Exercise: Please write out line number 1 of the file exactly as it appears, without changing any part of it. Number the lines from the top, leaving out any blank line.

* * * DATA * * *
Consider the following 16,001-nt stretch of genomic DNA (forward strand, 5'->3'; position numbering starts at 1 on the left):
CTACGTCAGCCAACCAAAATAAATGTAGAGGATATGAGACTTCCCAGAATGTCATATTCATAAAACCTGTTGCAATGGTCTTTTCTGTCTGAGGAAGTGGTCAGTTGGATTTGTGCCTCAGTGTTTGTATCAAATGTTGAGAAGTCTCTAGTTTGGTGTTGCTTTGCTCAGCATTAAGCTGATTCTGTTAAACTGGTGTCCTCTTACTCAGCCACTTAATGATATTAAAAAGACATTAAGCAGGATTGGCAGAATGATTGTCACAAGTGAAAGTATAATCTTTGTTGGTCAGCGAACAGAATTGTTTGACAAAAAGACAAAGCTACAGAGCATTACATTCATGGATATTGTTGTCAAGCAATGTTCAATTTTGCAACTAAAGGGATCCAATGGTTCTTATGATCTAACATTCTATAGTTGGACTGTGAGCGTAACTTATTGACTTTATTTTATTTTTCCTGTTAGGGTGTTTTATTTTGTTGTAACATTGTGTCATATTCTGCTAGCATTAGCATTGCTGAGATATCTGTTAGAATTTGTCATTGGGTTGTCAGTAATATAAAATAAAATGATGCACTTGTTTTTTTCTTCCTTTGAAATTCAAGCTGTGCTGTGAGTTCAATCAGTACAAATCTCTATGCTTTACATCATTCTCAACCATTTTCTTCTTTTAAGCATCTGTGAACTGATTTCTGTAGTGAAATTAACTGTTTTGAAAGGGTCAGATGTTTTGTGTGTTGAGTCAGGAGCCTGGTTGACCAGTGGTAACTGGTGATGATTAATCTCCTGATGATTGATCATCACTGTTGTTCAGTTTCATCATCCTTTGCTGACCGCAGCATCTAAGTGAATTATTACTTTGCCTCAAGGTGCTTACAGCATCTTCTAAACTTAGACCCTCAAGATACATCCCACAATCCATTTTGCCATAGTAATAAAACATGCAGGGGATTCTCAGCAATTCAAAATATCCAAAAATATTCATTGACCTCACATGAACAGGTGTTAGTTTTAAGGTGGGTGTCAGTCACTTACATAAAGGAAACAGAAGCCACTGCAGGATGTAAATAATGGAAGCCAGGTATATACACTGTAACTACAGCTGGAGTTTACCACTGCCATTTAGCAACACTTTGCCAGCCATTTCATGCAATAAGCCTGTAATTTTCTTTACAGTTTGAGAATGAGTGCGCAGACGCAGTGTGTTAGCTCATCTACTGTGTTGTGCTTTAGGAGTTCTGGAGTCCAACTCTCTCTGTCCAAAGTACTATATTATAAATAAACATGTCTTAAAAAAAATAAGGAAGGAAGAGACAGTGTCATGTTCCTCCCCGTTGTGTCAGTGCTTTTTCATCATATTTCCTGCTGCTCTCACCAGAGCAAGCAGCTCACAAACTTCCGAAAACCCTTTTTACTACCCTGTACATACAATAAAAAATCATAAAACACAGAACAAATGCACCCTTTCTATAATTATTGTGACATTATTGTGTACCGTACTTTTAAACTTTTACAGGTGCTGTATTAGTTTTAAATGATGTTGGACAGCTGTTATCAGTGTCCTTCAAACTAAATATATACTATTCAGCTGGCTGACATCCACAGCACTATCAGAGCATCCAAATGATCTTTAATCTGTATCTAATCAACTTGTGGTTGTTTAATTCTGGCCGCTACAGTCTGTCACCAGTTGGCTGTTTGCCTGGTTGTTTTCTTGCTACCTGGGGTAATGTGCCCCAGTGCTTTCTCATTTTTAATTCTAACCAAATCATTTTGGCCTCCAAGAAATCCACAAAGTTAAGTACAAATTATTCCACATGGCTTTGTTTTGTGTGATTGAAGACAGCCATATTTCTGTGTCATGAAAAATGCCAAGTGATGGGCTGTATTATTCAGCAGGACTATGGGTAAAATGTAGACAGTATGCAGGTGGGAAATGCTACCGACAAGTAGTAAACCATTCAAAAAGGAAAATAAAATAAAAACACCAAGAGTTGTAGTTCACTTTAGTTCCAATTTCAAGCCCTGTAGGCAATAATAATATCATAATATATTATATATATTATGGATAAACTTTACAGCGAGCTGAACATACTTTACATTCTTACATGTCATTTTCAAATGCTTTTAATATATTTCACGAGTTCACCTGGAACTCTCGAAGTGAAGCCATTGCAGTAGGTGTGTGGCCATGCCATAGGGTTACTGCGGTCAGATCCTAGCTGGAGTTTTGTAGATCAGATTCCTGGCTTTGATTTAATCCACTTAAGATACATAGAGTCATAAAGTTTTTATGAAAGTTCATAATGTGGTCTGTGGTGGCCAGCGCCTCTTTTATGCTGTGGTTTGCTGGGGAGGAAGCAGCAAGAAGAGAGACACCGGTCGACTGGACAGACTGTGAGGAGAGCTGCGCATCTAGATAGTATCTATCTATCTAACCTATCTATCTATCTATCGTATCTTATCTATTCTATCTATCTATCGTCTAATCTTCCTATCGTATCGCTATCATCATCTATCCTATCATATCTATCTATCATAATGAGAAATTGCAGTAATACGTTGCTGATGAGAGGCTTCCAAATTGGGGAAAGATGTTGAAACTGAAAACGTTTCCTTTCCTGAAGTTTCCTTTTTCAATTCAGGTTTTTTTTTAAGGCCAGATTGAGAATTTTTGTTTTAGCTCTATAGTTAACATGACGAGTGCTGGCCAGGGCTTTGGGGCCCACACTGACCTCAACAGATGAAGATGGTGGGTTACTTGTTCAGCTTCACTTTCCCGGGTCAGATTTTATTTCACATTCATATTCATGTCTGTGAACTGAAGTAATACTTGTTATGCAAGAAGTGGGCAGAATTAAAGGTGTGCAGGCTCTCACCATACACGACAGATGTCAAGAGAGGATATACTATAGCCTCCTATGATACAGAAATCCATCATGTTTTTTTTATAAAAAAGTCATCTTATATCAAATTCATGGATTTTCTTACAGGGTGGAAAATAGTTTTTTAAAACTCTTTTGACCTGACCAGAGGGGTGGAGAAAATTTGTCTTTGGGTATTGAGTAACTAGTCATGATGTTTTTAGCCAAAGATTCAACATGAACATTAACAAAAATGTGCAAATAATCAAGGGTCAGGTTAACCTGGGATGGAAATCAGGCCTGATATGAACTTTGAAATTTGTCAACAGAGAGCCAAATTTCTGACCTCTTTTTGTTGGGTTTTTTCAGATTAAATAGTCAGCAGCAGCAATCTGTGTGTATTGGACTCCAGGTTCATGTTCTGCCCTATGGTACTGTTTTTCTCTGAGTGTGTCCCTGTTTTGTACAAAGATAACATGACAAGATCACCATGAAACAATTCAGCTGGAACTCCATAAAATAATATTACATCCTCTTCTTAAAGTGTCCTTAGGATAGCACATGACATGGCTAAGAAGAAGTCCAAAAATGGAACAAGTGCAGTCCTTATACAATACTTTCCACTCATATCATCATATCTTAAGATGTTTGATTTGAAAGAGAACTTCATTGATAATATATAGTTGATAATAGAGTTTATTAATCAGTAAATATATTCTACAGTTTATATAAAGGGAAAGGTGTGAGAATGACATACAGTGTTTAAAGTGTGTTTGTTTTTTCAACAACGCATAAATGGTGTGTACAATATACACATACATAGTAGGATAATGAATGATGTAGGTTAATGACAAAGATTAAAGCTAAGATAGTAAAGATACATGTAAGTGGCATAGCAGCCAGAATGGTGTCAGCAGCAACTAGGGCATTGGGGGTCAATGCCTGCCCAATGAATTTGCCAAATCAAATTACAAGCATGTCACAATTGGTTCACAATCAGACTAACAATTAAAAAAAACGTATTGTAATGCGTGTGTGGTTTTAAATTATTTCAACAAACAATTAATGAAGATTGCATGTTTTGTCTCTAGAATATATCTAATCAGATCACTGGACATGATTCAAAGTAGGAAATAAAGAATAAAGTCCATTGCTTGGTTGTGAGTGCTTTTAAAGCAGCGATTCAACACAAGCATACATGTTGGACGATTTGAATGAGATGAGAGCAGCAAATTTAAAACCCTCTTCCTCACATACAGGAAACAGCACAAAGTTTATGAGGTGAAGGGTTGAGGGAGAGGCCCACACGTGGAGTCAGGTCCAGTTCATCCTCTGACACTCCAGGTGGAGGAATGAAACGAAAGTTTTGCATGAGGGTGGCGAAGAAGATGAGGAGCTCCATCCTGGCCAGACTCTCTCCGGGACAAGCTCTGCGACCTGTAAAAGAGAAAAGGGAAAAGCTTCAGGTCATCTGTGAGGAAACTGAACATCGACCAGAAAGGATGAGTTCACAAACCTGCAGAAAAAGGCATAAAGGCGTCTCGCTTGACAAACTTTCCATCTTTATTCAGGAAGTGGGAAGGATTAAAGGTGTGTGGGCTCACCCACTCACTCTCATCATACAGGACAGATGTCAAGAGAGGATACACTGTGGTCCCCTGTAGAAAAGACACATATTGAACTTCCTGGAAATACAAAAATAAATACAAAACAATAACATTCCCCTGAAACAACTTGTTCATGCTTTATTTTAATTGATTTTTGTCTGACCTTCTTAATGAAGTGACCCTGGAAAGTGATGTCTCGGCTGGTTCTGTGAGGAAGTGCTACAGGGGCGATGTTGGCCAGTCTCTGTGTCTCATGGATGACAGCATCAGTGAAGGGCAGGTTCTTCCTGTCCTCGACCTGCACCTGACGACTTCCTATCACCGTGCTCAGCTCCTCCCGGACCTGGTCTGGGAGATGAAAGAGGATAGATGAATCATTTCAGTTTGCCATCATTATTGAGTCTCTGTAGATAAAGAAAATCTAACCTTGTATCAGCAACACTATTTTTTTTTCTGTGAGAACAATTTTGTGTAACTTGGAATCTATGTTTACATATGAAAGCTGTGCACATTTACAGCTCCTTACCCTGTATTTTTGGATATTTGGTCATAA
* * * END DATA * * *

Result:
Consider the following 16,001-nt stretch of genomic DNA (forward strand, 5'->3'; position numbering starts at 1 on the left):